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Technical Paper

Welding Characteristics in Deformation Resistance Welding

2008-04-14
2008-01-1137
Deformation Resistance Welding (DRW) is a process that employs resistance heating to raise the temperature of the materials being welded to the appropriate forging range, followed by shear deformation which increases the contacting surface area of the materials being welded. Because DRW is a new process, it became desirable to establish variable selection strategies which can be integrated into a production procedure. A factorial design of experiment was used to examine the influence of force, number of pulses, and weld cycles (heating/cooling time ratio) on the DRW process. Welded samples were tensile tested to determine their strength. Once tensile testing was complete, the resulting strengths were observed and compared to corresponding percent heat and percent reduction in thickness. Tensile strengths ranged from 107 kN to 22.2 kN. A relationship between the maximum current and the weld variables was established.
Journal Article

Vibration Analysis of Powertrain Mounting System with a Combination of Active and Passive Isolators with Spectrally-varying Properties

2009-05-19
2009-01-2034
Most of the prior work on active mounting systems has been conducted in the context of a single degree-of-freedom even though the vehicle powertrain is a six degree-of-freedom isolation system. We seek to overcome this deficiency by proposing a new six degree-of-freedom analytical model of the powertrain system with a combination of active and passive mounts. All stiffness and damping elements contain spectrally-varying properties and we examine powertrain motions when excited by an oscillating torque. Two methods are developed that describe the mount elements via a transfer function (in Laplace domain). New analytical formulations are verified by comparing the frequency responses with numerical results obtained by the direct inversion method (based on Voigt type mount model). Eigensolutions of a spectrally varying mounting system are also predicted by new models.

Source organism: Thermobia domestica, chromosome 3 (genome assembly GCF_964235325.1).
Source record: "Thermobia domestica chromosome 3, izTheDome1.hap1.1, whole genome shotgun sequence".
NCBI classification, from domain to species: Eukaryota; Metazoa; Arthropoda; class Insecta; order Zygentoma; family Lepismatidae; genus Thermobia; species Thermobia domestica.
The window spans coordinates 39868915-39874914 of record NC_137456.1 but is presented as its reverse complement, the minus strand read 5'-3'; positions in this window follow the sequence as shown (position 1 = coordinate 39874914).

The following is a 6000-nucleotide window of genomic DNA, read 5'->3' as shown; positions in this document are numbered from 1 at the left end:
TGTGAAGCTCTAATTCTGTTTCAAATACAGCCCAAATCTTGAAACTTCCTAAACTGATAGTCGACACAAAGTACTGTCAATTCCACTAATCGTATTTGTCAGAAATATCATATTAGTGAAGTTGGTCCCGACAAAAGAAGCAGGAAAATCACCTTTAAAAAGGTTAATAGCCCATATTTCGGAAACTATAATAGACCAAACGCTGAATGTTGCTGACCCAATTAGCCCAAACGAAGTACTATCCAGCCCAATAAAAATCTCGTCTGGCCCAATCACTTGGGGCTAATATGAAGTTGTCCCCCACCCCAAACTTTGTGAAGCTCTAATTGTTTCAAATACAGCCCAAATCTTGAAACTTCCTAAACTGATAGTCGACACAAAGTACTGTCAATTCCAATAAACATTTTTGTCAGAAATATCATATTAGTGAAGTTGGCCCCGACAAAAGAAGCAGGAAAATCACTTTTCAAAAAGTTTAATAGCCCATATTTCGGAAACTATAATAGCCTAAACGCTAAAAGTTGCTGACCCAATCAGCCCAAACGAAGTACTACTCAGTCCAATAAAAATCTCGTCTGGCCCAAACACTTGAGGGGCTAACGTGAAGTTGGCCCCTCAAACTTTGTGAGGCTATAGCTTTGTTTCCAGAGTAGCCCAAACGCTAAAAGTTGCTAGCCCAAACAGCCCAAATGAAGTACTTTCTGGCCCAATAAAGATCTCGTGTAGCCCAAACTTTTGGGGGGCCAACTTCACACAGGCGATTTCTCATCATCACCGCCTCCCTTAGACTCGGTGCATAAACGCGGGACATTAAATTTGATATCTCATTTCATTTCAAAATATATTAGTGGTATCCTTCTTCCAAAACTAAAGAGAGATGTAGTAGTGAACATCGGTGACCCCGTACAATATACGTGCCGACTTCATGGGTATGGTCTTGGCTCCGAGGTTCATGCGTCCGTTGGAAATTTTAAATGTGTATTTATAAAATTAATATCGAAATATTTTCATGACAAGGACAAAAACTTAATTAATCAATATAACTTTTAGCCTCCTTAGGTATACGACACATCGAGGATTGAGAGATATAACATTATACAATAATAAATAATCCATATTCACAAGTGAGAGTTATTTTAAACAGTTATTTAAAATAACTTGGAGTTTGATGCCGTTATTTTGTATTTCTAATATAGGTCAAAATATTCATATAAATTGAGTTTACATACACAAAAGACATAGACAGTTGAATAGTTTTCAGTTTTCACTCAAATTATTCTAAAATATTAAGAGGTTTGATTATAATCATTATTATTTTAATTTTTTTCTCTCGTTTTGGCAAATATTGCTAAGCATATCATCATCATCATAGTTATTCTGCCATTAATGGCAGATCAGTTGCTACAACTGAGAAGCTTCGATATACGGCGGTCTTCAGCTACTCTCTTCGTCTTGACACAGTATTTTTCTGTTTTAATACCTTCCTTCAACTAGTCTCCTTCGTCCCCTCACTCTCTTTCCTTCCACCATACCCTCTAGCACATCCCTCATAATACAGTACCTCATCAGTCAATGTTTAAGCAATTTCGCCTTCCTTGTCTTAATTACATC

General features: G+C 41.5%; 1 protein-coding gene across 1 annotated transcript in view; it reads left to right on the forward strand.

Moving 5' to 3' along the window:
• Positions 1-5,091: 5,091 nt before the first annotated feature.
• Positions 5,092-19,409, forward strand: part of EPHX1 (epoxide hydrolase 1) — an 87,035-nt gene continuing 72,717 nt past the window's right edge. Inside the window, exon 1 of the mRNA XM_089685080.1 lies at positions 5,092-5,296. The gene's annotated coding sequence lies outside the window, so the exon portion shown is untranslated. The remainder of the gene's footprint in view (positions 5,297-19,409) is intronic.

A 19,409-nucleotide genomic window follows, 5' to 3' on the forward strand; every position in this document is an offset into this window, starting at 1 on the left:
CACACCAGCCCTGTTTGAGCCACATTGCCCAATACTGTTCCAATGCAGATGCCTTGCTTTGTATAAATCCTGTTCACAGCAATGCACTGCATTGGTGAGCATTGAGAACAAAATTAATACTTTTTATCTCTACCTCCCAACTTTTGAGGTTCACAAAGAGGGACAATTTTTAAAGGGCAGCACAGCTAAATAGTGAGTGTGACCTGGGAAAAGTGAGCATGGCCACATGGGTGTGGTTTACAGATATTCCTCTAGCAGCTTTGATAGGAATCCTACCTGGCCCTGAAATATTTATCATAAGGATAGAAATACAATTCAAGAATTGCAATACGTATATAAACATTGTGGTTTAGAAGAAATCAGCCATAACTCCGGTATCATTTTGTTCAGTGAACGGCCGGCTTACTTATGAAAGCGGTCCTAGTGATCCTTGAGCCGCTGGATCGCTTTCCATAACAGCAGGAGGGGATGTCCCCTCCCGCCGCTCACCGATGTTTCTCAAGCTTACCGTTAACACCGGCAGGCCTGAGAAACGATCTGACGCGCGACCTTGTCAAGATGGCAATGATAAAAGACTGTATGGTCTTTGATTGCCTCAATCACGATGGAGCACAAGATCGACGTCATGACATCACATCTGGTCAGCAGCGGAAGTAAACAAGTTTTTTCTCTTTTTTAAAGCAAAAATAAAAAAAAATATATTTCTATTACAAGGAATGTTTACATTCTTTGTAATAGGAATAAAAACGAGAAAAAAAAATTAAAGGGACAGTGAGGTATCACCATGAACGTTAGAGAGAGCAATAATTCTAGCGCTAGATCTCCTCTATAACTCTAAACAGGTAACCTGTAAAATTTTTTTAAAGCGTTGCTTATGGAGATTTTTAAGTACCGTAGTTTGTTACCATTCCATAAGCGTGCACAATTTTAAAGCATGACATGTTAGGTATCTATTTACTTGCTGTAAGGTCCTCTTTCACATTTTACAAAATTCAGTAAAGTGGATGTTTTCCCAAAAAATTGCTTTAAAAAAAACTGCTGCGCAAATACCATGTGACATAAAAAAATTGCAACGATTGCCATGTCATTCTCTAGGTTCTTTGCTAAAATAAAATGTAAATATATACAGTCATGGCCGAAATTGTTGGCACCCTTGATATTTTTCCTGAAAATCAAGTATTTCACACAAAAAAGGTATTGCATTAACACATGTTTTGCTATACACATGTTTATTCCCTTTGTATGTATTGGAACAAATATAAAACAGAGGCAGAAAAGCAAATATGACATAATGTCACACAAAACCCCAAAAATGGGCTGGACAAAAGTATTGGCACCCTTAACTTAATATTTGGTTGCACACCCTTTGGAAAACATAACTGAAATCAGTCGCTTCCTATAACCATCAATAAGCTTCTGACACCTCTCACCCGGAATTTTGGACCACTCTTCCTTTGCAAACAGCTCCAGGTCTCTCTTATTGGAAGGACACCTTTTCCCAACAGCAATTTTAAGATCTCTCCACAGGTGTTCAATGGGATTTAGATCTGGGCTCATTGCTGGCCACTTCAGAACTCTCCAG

Technical Paper

Vehicle to Vehicle Interaction Maneuvers Choreographed with an Automated Test Driver

2009-04-20
2009-01-0440
Modern passenger cars are being equipped with advanced driver assistance systems such as lane departure warning, collision avoidance systems, adaptive cruise control, etc. Testing for operation and effectiveness of these warning systems involves interaction between vehicles. While dealing with multiple moving vehicles, obtaining discriminatory results is difficult due to the difficulty in minimizing variations in vehicle separation and other parameters. This paper describes test strategies involving an automated test driver interacting with another moving vehicle. The autonomous vehicle controls its state (including position and speed) with respect to the target vehicle. Choreographed maneuvers such as chasing and overtaking can be performed with high accuracy and repeatability that even professional drivers have difficulty achieving. The system is also demonstrated to be usable in crash testing.